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when to use runnable?  RSS feed

 
william kane
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I know that extending Thread class creates a Thread and implementing the Runnable interface allows you to state the code in a class that will run parallel in the thread to which it is target.
Instpite of being aware of this fact I am still not able to concieve a situation which mandates the need for me to implementing the Runnable interface in a class.
Can anyone help?Explanation with the aid of an example will be very helpful
thanx in advance
william
 
David O'Meara
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Single inheritance in Java means you can only extend one class. Therefore if you always extend the Thread class, you cannot extend anything else.
If you implement the Runnable interface instead, you are free to extend any class you want and implement any other interfaces as well.
Personally, I never extend Thread, even when there isn't a class I'm extending.
Dave
 
william kane
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thanx David,
yes that restriction of single inhertance being a reason for implementing Runnable is anyway there.
What I wanted was ,when i implementing runnable i place all the code that is intended to run in the calling thread parallel to the parent thread,where does this situation arise? can i get an example?
P.S pl bear with my overly lenghty sentence.
 
Nandkishore Dhilde
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Rule of Thumb: If your class must subclass of some other class(except Thread) , you should use Runnable
[ May 16, 2002: Message edited by: Nandkishore Dhilde ]
[ May 16, 2002: Message edited by: Nandkishore Dhilde ]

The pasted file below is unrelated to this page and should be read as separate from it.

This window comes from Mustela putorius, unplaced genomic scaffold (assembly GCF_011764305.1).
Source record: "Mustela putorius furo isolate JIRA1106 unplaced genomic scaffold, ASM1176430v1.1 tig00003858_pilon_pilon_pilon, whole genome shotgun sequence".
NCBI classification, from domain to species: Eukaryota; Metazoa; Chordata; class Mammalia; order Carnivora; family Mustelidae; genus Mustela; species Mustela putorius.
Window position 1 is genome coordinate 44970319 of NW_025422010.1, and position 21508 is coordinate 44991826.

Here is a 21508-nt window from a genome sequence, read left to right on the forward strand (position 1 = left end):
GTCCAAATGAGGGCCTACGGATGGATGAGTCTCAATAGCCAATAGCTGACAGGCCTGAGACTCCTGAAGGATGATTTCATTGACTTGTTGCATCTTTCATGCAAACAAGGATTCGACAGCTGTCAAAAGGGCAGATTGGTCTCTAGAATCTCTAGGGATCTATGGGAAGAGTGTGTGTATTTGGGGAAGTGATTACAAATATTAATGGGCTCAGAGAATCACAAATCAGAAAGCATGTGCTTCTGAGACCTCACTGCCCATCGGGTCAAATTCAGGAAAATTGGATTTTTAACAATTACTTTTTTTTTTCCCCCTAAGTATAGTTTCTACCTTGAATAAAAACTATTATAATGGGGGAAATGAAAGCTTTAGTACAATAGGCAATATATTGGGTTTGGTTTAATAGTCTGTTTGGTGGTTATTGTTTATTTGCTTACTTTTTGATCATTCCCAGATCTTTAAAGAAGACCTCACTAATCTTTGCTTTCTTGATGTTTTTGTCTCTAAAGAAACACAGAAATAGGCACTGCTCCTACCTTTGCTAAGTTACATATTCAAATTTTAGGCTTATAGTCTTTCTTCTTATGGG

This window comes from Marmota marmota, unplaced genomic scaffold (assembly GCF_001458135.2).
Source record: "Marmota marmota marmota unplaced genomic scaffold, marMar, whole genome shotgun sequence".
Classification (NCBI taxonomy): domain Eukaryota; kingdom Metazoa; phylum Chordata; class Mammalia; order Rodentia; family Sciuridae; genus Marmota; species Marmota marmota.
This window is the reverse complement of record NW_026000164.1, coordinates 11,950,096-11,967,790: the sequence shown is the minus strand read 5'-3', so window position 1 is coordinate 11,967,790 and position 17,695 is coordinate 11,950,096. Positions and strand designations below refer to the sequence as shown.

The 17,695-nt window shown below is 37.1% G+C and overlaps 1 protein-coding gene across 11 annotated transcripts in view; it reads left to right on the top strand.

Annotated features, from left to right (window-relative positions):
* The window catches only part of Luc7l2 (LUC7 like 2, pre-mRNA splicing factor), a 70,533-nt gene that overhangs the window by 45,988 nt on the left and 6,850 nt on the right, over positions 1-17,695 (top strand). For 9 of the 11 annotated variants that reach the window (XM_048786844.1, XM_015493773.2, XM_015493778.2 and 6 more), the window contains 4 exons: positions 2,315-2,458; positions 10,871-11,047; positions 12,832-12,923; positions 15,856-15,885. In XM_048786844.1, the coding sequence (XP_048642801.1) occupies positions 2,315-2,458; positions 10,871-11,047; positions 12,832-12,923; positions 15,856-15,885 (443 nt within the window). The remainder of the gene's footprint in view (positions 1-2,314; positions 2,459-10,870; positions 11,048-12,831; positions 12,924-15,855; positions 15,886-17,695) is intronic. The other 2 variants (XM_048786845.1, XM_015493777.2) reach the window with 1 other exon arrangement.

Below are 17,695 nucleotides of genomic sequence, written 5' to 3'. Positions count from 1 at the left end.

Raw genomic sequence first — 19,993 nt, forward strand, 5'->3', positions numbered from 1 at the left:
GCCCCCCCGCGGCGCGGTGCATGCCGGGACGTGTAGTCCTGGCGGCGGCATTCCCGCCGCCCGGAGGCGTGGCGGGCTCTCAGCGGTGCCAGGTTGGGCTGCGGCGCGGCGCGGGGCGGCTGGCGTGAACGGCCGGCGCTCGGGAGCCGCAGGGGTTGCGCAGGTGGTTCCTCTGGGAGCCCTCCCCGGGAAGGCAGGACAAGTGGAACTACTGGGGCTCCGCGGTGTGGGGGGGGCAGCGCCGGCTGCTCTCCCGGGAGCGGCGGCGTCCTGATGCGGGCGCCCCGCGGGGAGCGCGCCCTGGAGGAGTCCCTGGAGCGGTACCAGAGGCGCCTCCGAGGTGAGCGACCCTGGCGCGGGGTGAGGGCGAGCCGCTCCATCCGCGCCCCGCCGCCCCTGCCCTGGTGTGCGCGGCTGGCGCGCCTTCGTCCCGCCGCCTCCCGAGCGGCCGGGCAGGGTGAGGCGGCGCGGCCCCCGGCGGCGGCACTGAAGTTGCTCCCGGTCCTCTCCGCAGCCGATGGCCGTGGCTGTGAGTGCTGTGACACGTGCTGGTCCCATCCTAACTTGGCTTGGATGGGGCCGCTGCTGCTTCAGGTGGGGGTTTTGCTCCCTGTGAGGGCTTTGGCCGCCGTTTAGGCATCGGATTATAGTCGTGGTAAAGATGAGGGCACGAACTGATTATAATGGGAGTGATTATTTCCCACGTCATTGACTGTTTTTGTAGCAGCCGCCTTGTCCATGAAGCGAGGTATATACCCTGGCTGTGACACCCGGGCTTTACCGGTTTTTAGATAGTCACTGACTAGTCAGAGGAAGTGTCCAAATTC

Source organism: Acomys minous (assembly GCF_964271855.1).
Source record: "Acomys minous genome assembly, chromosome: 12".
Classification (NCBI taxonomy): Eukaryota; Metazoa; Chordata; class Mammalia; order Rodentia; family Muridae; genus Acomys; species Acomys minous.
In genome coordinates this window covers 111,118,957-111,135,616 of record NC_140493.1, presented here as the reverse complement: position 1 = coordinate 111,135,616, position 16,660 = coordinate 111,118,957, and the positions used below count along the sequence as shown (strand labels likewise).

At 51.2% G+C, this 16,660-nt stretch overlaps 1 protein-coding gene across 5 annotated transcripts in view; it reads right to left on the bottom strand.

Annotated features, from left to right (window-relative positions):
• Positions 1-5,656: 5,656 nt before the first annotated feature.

David O'Meara
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Originally posted by Nandkishore Dhilde:
Rule of Thumb: If your class must subclass of some other class(except Thread) , you should use Runnable

...but my argument is that if it is a standard solution to all problems with no real side effects (small code overhead), when not always implement Runnable? Why bother with extending Thread at all?
 
David O'Meara
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Originally posted by william kane:
when i implementing runnable i place all the code that is intended to run in the calling thread parallel to the parent thread,where does this situation arise?

Sorry, I didn't understand. Can you repeat that for me?

Dave
 
Jim Yingst
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...but my argument is that if it is a standard solution to all problems with no real side effects (small code overhead), when not always implement Runnable? Why bother with extending Thread at all?
Well, for a really simple thread that you want to implement quickly with an anonymous class, it's slightly more concise to extend Thread directly rather than implementing Runnable and then creating a Thread. It's a very minor benefit though. I can't think of any case where you really need to extend Thread rather than implement Runnable - but there are plenty of cases where either is equally suitable, and it's a matter of preference. If I were designing the language, I'd say don't let people override run() in Thread; force them to use Runnable. But that's not what they did, and at this point it's not really worth worrying about, IMO.
 
Junilu Lacar
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The obvious reason to subclass Thread of course would be when the subclass really is a thread that runs concurrently with other threads. E.g. the garbage collection thread or the finalizer thread. You might also want to create a daemon or a worker thread that can continuously accept and execute Runnables.
As mentioned already, in most cases you probably want to implement Runnable but the point is, a Thread is still an object and as such, you should think through whether it makes sense to make your new class a subclass of it or not.
The tough part about learning Threads is that most of the examples in tutorials and books that you find out there start out with just inheriting from Thread. As Jim said, this approach is slightly more concise and makes for shorter code listings. The down side is that it doesn't always reflect actual recommended practice and that can be confusing for those just learning.
Try reading intermediate to advanced level books (see Doug Lea, Allen Holub, Paul Hyde) for more "practical" examples.
HTH,
Junilu
 
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